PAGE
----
Tadamon, a Montreal-based collective, issue an open letter asking Cirque du Soleil to cancel performances planned for August in Tel Aviv.
Published in Ahram Online
On their website, Tadamon describe themselves as a collective that “works in solidarity with struggles for self-determination, equality and justice in the ‘Middle East’ and in diaspora communities in Montreal and beyond.”
The Canadian group that describes the policies of Israel as “colonisation of Palestine” expresses its support for the July 2005 coalition of Palestinian civil society organisations asking for a global boycott, divestment and sanctions (BDS) movement against Israel. The international boycott of cultural exchange with Israel is led by the Palestinian Campaign for the Academic and Cultural Boycott of Israel (PACBI), launched in Ramallah in April 2004 by a group of Palestinian academics and intellectuals, since 2005 part of the BDS movement.
In early July, Tadamon issued an open letter to Cirque du Soleil, a Canadian and world-renowned circus arts and street entertainment company, asking them to respect the cultural boycott of Israel. The group is asking Cirque du Soleil to reconsider its upcoming performances of Alegría in Tel Aviv, planned to take place between 8 and 18 August.
The open letter states: “It is not uncommon for internationally renowned artists such as Cirque du Soleil to be invited to Israel. You may not be aware, however, that by performing in Israel, well-known artists provide credibility to, and indirectly endorse, the actions and policies of the Israeli government. In fact, the Israeli government is actively and openly pursuing a policy to attract artists to Israel in an attempt to whitewash its own violations of international law and the apartheid laws it imposes on Palestinians.”
“In order to stay true to its stated principles, Cirque du Soleil must recognize that performing in Israel today disrespects the Palestinian call for a cultural boycott of Israel that aims at ending Israel’s violations of Palestinian human rights,” the letter continues.
A number of organisations and individuals have also expressed concerns regarding the Cirque de Soleil’s plans. The Palestinian Circus School sent a letter to the general management of Cirque du Soleil calling on it not to perform in Israel.
“We do not take lightly calling for Cirque du Soleil, or any circus for that matter, to not perform in Israel, especially since we ourselves are totally committed to the art of circus and are committed to bringing the circus everywhere we can,” the letter states. “However, for circus to be faithful to its art form, we are also unrelentingly committed to human rights. Thus, we write to request that Cirque du Soleil reconsider its planned performance in Israel, and join other artists from around the world who have called on you to support human rights and the right of all people to be free from military occupation.”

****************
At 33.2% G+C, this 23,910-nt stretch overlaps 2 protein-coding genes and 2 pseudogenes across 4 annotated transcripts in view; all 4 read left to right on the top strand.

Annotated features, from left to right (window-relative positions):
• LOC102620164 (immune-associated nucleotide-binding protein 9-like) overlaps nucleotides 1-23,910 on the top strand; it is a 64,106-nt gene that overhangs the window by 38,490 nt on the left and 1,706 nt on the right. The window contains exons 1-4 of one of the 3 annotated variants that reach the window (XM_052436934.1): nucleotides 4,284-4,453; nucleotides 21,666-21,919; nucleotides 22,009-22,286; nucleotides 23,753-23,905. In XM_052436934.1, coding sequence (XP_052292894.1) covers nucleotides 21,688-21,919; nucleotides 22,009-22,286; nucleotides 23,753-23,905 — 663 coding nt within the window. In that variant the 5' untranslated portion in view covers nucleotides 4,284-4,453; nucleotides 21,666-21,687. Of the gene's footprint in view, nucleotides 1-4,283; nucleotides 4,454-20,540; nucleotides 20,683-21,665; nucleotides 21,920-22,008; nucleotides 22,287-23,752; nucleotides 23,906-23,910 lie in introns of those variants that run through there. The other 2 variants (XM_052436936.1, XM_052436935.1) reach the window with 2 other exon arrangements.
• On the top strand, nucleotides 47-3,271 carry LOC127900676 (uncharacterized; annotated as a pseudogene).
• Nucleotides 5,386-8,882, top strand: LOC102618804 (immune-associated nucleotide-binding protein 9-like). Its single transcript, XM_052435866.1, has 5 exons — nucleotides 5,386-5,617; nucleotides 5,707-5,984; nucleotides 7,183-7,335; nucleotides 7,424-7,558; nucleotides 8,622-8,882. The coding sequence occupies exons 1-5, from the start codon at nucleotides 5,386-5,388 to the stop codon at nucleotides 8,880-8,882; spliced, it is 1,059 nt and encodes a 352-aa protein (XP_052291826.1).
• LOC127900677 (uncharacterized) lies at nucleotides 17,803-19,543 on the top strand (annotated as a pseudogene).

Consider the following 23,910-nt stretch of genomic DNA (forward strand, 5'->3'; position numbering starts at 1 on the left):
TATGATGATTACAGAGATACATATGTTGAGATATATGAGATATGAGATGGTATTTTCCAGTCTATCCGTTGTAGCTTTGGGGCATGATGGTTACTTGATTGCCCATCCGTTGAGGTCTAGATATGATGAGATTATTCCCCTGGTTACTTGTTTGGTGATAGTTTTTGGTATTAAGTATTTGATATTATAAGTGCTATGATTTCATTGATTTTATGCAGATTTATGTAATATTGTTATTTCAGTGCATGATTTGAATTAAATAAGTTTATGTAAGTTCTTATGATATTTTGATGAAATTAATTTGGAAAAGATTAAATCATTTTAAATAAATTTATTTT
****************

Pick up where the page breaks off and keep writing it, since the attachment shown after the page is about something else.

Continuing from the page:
The tour of Cirque du Soleil across the Middle East has included shows in Amman, Jordan, at the end of June. Saltimbanco, the iconic performance of Cirque du Soleil, gathered thousands across four days though illicited mixed reviews. Many in Amman spoke against August’s scheduled shows in Tel Aviv.
Prior to the Amman shows, when Friends of Jordan Festivals (FJF), a non-profit organisation, bought tickets to distribute among under-privileged children, one organisation rejected the free tickets, in response to the planned performances in Tel Aviv.
Not all agree. In his analysis of the Cirque du Soleil Middle East tour and Jordan’s support for the BDS campaign, Sami Jitan of The Electronic Intifada quotes Abdul-Wahab Kayyali, a senior associate at a Jordanian business intelligence magazine, as saying: “Good cultural products have a human quality, appealing to all races, genders and nationalities. Culture is exceptional at exhibiting heterogeneity and displaying it. In reality, politics shouldn’t factor into which shows Friends of Jordan Festival brings to Amman … Seeing it as the fault of Cirque du Soleil is not the right paradigm.”
Mixed feelings were apparent in Doha, where Saltimbanco was performed at the beginning of July, enthralling some and polarising others.
The news of Cirque du Soleil’s schedule Tel Aviv shows has led to wide discontent among pro-Palestinian activists. The recently launched Facebook group “Boycott Cirque du Soleil show in Israel. قاطعوا عرض سيرك دوسوليه في إسرائيل” has started gathering members from the Arab and international arena expressing their support for a cultural boycott of Israel and disappointment with the circus’s planned shows.
For the time being, Cirque du Soleil’s plans to perform in Tel Aviv remain unchanged. From Israel, Alegría, a show that according to the Cirque du Soleil is “A baroque ode to the energy, grace and power of youth” will travel to Greece and Turkey in September and Italy in November. In parallel, other shows of Cirque du Soleil are on tour across the world, mainly in the North and South America, Europe and Australia. For the time being, there are no plans for Cirque du Soleil to perform in Egypt.